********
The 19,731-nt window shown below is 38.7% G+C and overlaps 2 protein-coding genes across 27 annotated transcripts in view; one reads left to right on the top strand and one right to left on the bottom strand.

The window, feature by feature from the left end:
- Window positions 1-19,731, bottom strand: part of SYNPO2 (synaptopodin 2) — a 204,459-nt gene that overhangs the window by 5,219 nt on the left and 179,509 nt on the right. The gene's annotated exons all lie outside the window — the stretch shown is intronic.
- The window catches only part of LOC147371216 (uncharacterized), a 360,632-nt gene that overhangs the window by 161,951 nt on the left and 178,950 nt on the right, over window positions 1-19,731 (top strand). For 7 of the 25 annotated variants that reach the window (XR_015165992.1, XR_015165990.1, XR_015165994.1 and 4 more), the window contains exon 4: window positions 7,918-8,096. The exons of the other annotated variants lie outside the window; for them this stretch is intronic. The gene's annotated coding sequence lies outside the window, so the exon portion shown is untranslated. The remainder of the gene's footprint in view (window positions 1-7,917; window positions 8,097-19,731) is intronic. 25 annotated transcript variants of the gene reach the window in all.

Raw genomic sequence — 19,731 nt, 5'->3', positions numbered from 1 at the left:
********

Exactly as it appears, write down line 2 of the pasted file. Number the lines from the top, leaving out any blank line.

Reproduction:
The window, feature by feature from the left end: